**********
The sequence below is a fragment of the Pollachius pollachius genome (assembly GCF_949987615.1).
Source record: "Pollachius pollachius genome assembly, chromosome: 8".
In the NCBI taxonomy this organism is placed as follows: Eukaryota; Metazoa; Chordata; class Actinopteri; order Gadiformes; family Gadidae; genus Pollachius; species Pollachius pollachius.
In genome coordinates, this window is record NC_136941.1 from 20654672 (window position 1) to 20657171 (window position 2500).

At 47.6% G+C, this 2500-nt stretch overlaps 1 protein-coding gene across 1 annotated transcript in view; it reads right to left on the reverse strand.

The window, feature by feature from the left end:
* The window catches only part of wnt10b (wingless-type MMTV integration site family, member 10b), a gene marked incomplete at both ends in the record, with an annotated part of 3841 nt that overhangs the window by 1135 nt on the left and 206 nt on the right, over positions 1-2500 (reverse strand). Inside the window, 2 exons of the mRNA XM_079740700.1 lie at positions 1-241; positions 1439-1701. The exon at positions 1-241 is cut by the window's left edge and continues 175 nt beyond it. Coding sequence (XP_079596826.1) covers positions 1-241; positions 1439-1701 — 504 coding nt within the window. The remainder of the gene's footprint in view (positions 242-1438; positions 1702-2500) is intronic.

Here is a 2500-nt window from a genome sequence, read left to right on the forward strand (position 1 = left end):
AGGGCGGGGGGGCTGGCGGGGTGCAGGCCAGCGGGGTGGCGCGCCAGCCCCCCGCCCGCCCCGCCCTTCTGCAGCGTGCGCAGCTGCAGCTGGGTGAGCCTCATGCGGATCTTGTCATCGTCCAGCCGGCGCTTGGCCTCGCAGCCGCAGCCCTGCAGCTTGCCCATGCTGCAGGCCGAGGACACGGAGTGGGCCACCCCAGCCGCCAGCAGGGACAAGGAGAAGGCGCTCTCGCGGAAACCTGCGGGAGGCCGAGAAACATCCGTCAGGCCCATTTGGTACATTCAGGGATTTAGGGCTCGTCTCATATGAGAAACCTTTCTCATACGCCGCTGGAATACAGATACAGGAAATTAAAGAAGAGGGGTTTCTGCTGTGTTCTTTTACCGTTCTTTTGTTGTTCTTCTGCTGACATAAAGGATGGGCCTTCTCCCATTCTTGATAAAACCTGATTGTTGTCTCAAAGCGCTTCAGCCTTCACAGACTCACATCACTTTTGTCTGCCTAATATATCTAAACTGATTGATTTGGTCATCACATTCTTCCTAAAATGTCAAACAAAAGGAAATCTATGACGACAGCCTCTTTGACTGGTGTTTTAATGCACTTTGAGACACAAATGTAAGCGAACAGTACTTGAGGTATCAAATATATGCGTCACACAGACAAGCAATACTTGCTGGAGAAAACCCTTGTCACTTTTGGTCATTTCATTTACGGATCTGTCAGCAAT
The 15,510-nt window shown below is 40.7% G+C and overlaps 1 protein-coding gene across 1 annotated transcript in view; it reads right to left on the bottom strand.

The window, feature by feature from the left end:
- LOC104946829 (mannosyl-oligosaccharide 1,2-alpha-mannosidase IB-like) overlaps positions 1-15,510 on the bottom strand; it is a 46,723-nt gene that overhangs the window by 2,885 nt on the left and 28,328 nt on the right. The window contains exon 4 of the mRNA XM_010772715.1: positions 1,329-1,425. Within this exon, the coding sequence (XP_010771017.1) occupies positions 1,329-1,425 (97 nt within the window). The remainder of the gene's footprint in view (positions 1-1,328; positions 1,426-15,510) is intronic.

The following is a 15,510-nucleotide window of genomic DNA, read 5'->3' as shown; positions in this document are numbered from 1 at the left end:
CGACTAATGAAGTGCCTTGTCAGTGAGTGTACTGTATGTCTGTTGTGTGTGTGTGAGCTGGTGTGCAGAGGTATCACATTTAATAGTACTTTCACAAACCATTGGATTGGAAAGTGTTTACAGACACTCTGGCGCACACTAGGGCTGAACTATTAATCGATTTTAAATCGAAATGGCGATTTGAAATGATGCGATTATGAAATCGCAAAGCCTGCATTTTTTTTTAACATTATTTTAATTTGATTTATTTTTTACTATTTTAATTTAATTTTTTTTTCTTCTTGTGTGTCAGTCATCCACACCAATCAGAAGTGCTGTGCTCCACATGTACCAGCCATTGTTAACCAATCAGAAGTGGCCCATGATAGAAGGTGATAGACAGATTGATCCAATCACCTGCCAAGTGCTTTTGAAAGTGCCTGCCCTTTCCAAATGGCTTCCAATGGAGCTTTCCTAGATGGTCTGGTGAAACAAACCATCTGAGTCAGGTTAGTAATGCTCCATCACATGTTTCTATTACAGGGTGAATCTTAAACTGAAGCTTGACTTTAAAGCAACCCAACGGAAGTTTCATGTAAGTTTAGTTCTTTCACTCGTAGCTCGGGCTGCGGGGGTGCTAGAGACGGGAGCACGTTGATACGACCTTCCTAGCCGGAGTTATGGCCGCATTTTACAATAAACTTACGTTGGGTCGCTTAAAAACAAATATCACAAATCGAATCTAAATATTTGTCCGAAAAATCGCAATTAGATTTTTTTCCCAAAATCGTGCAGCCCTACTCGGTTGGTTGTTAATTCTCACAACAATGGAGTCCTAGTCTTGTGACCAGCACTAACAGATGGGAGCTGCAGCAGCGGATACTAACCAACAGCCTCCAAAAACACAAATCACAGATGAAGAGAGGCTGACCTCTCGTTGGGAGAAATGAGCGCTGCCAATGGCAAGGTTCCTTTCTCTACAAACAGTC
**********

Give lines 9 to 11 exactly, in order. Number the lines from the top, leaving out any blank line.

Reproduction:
AGGGCGGGGGGGCTGGCGGGGTGCAGGCCAGCGGGGTGGCGCGCCAGCCCCCCGCCCGCCCCGCCCTTCTGCAGCGTGCGCAGCTGCAGCTGGGTGAGCCTCATGCGGATCTTGTCATCGTCCAGCCGGCGCTTGGCCTCGCAGCCGCAGCCCTGCAGCTTGCCCATGCTGCAGGCCGAGGACACGGAGTGGGCCACCCCAGCCGCCAGCAGGGACAAGGAGAAGGCGCTCTCGCGGAAACCTGCGGGAGGCCGAGAAACATCCGTCAGGCCCATTTGGTACATTCAGGGATTTAGGGCTCGTCTCATATGAGAAACCTTTCTCATACGCCGCTGGAATACAGATACAGGAAATTAAAGAAGAGGGGTTTCTGCTGTGTTCTTTTACCGTTCTTTTGTTGTTCTTCTGCTGACATAAAGGATGGGCCTTCTCCCATTCTTGATAAAACCTGATTGTTGTCTCAAAGCGCTTCAGCCTTCACAGACTCACATCACTTTTGTCTGCCTAATATATCTAAACTGATTGATTTGGTCATCACATTCTTCCTAAAATGTCAAACAAAAGGAAATCTATGACGACAGCCTCTTTGACTGGTGTTTTAATGCACTTTGAGACACAAATGTAAGCGAACAGTACTTGAGGTATCAAATATATGCGTCACACAGACAAGCAATACTTGCTGGAGAAAACCCTTGTCACTTTTGGTCATTTCATTTACGGATCTGTCAGCAAT
The 15,510-nt window shown below is 40.7% G+C and overlaps 1 protein-coding gene across 1 annotated transcript in view; it reads right to left on the bottom strand.

The window, feature by feature from the left end: